Ryan Disch-Guzman, a family homelessness diversion specialist at Mary’s Place, said he’ll have conversations with staff about how to help families on fixed incomes, like Washington’s, running hypothetical scenarios on how to get people housed.
“It’s interesting, those that aren’t used to that work, when I do those practice sessions with them, they’ll get stuck,” he said. “They’re like, ‘Oh, what do I do?’ There’s just nothing.”
But leaving them homeless, possibly on the street, is not an option. “And so we’ve got to be in that stuckness with them because they’ve been turned away by so many other people or been told to wait,” said Disch-Guzman.
The county does have some housing set aside for people with disabilities, but as is the case with all affordable housing, it is in short supply. Hedda McLendon, homeless stability and services manager at the King County Department of Community and Human Services, said there are just 70 units of affordable housing for people with disabilities. Among those, churn is slow, which means just five new families a year are placed in those homes.
Housing vouchers can provide permanent help on the private market. Seattle and King County housing authorities each have vouchers specifically for people with disabilities. But those are limited: McLendon said only about one voucher becomes available every month.
Other types of affordable housing options tend to be restrictive for people on SSI.
Both the city and the county have lately emphasized rapid rehousing for people on the margins of homelessness. This approach consists of temporarily paying rent for people and then tapering off that help over time with the hope those people can become self-subsistent.
But people on SSI, by definition, are unable or less able to work. That makes tapering difficult, said DESC’s Fay.
“We haven’t taken a new referral in many, many months because we can’t afford to bring on more people because … for nearly everybody we’re paying their full rent,” he said. “We’ve got folks who are on Social Security income who haven’t been able to find another avenue to supplement that income and can’t make whatever their market rate rent is.”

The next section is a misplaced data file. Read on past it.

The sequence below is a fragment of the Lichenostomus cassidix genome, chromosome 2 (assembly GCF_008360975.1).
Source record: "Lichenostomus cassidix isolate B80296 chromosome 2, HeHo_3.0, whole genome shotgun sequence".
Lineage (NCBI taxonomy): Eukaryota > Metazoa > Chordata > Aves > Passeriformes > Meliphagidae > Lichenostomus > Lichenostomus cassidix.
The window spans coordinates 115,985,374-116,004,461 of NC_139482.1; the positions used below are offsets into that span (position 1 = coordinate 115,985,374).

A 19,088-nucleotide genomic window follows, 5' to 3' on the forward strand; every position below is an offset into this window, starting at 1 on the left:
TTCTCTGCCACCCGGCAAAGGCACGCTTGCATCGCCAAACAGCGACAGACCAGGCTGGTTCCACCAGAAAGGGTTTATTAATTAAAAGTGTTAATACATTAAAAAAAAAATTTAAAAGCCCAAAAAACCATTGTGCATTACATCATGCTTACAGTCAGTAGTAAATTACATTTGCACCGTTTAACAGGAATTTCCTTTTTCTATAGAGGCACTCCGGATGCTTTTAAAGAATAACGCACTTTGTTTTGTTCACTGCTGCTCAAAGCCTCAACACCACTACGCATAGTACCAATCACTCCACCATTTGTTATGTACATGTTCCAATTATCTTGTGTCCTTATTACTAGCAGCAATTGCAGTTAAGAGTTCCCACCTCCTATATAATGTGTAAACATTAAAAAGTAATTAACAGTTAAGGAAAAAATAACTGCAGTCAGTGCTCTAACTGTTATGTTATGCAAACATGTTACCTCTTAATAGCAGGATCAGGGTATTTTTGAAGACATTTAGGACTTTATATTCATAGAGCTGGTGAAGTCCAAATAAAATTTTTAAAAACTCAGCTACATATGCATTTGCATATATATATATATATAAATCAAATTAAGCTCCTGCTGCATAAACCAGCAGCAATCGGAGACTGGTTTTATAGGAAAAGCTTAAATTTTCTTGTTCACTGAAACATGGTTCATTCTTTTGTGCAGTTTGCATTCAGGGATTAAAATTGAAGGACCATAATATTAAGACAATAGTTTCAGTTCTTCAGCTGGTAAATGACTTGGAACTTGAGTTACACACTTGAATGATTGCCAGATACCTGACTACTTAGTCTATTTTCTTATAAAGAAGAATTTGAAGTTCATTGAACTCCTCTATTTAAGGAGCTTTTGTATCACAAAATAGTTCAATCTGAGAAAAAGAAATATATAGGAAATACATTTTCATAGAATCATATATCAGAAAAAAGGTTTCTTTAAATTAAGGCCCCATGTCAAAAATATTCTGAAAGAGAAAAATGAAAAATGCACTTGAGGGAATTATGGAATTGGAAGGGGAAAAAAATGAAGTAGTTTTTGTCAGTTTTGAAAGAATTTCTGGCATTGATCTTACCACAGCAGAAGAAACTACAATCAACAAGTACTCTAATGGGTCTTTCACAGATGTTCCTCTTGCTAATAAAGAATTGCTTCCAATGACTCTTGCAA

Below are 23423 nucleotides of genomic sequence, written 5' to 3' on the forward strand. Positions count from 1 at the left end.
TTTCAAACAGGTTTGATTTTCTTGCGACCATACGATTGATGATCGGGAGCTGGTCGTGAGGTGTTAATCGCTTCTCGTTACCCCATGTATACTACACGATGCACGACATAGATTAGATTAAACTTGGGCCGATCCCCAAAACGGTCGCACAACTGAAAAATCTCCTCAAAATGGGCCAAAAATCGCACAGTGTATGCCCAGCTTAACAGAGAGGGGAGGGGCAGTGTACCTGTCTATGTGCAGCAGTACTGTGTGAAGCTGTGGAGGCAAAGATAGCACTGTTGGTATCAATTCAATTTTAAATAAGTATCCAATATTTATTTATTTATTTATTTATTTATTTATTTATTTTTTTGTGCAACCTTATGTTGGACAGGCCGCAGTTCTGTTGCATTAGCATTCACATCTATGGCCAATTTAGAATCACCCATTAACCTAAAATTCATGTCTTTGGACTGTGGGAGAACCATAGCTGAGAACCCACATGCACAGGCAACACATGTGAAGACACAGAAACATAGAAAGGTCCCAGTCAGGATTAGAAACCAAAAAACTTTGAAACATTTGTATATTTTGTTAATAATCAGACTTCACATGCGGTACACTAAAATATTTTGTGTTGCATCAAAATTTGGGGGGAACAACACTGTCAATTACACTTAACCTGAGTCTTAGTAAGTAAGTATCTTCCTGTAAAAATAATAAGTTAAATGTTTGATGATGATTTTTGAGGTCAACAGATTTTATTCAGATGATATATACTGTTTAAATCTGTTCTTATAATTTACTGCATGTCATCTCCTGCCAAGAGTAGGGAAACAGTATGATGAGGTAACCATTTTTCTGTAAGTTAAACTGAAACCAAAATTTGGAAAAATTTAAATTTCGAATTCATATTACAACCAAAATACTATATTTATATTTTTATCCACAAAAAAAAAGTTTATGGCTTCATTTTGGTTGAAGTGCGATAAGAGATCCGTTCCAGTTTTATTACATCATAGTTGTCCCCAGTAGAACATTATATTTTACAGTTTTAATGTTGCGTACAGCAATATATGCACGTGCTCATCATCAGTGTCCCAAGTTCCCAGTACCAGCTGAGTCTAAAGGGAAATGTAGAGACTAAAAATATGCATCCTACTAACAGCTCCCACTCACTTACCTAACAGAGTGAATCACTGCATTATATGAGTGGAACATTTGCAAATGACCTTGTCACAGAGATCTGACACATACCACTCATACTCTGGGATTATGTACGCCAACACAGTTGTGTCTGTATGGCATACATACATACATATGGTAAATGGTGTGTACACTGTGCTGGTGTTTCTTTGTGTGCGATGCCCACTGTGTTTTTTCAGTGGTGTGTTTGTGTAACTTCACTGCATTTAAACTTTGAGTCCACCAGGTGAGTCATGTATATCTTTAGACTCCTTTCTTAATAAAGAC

Permanent supportive housing, which includes wraparound services, is also often closed off to many people on SSI. Those scarce units are made available to people who score highest on a vulnerability test — a process largely dictated by the federal and state governments. But McLendon with King County said Fair Housing Act laws prevent officials from differentiating between disabilities when assessing vulnerability. That means having a severe developmental delay is unlikely to score someone high enough to get housing, unless they have other factors, like a criminal history or a history of addiction.
Jeremy Kutzke with the Arc said his clients never qualify for permanent supportive housing. “From a disability perspective, it’s very lacking,” said Kutzke.
The overall lack of resources means that there is not so much a safety net, but a few wayward strands for people to grab on to. “It’s luck,” the Arc’s Tatsuda said of finding housing. “It’s not systemic. It’s luck every time. We can’t lean on anything. It’s a scramble every time a family comes in.”
With help from the Arc, Mandy and her son are close to obtaining a voucher through the King County Housing Authority, one of the few set aside for people or families with a disability. They’ll still have to find an apartment, preferably one on a lower level to accommodate Mandy’s ambulatory issues. But the vouchers do put housing stability within reach.
“He’ll have his toys, his stuff, his games, the stuff that he knows is his and his little niche,” she said of her son. “If he wants to put a pile of something somewhere, he can do that.”
As the region and its elected officials grapple with a crisis of housing and affordability, much of the attention is focused on the most visible form of homelessness — those who are outside, in tents, who often present mental health and substance use issues in the most obvious way.
But contained within the large numbers of people struggling with housing are those who, until recently, lived near or just outside the margins of homelessness. As those margins have crept outward, capturing more people along the way, the power of just being resourceful is weakened, and Mandy and LaToya and others find themselves entering a system they may have avoided just years before. They may not necessarily be relegated to a life of homelessness, but certainly to one in which they are competing to avoid that fate.
“It feels really dire on our side and really desperate, like something needs to give quick,” said Tatsuda. “And none of it’s fast.”